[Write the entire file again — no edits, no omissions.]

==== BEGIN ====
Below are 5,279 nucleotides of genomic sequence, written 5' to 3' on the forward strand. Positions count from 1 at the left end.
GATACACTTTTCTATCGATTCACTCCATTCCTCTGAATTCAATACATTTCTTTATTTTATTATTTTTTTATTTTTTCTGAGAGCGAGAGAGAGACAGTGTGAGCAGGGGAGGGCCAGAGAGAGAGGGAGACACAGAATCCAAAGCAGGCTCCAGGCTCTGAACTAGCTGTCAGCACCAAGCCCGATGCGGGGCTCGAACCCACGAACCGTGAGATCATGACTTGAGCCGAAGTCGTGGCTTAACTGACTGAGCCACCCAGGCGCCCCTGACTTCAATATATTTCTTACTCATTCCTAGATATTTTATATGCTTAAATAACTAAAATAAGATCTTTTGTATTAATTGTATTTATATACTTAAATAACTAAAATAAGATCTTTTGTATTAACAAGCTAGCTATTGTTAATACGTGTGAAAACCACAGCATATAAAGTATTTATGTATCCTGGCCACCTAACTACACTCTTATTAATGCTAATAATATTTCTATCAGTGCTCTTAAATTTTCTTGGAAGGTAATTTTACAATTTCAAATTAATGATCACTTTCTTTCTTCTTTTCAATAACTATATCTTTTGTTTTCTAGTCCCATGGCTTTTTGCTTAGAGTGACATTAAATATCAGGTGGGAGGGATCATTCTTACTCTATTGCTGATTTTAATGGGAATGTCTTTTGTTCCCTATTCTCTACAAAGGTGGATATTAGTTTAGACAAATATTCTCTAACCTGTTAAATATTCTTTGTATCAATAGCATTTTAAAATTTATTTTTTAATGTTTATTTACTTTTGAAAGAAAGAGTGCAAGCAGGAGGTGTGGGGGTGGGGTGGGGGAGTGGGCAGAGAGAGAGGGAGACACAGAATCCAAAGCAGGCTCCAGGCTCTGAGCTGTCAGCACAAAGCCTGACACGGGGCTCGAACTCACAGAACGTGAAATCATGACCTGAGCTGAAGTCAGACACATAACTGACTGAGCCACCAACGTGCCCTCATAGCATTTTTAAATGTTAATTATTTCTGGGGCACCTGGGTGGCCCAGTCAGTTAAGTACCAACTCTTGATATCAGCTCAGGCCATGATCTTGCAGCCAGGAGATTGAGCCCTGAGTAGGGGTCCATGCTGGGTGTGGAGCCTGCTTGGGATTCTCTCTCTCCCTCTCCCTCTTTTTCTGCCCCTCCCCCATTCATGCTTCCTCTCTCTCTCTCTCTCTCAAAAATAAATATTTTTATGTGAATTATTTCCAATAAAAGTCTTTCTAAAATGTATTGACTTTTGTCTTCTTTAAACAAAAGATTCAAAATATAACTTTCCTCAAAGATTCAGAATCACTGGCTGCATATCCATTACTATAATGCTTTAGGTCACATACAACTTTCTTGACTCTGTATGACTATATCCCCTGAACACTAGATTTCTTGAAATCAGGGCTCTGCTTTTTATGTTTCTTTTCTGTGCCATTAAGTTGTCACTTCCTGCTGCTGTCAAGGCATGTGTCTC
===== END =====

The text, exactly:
Below are 5,279 nucleotides of genomic sequence, written 5' to 3' on the forward strand. Positions count from 1 at the left end.
GATACACTTTTCTATCGATTCACTCCATTCCTCTGAATTCAATACATTTCTTTATTTTATTATTTTTTTATTTTTTCTGAGAGCGAGAGAGAGACAGTGTGAGCAGGGGAGGGCCAGAGAGAGAGGGAGACACAGAATCCAAAGCAGGCTCCAGGCTCTGAACTAGCTGTCAGCACCAAGCCCGATGCGGGGCTCGAACCCACGAACCGTGAGATCATGACTTGAGCCGAAGTCGTGGCTTAACTGACTGAGCCACCCAGGCGCCCCTGACTTCAATATATTTCTTACTCATTCCTAGATATTTTATATGCTTAAATAACTAAAATAAGATCTTTTGTATTAATTGTATTTATATACTTAAATAACTAAAATAAGATCTTTTGTATTAACAAGCTAGCTATTGTTAATACGTGTGAAAACCACAGCATATAAAGTATTTATGTATCCTGGCCACCTAACTACACTCTTATTAATGCTAATAATATTTCTATCAGTGCTCTTAAATTTTCTTGGAAGGTAATTTTACAATTTCAAATTAATGATCACTTTCTTTCTTCTTTTCAATAACTATATCTTTTGTTTTCTAGTCCCATGGCTTTTTGCTTAGAGTGACATTAAATATCAGGTGGGAGGGATCATTCTTACTCTATTGCTGATTTTAATGGGAATGTCTTTTGTTCCCTATTCTCTACAAAGGTGGATATTAGTTTAGACAAATATTCTCTAACCTGTTAAATATTCTTTGTATCAATAGCATTTTAAAATTTATTTTTTAATGTTTATTTACTTTTGAAAGAAAGAGTGCAAGCAGGAGGTGTGGGGGTGGGGTGGGGGAGTGGGCAGAGAGAGAGGGAGACACAGAATCCAAAGCAGGCTCCAGGCTCTGAGCTGTCAGCACAAAGCCTGACACGGGGCTCGAACTCACAGAACGTGAAATCATGACCTGAGCTGAAGTCAGACACATAACTGACTGAGCCACCAACGTGCCCTCATAGCATTTTTAAATGTTAATTATTTCTGGGGCACCTGGGTGGCCCAGTCAGTTAAGTACCAACTCTTGATATCAGCTCAGGCCATGATCTTGCAGCCAGGAGATTGAGCCCTGAGTAGGGGTCCATGCTGGGTGTGGAGCCTGCTTGGGATTCTCTCTCTCCCTCTCCCTCTTTTTCTGCCCCTCCCCCATTCATGCTTCCTCTCTCTCTCTCTCTCTCAAAAATAAATATTTTTATGTGAATTATTTCCAATAAAAGTCTTTCTAAAATGTATTGACTTTTGTCTTCTTTAAACAAAAGATTCAAAATATAACTTTCCTCAAAGATTCAGAATCACTGGCTGCATATCCATTACTATAATGCTTTAGGTCACATACAACTTTCTTGACTCTGTATGACTATATCCCCTGAACACTAGATTTCTTGAAATCAGGGCTCTGCTTTTTATGTTTCTTTTCTGTGCCATTAAGTTGTCACTTCCTGCTGCTGTCAAGGCATGTGTCTC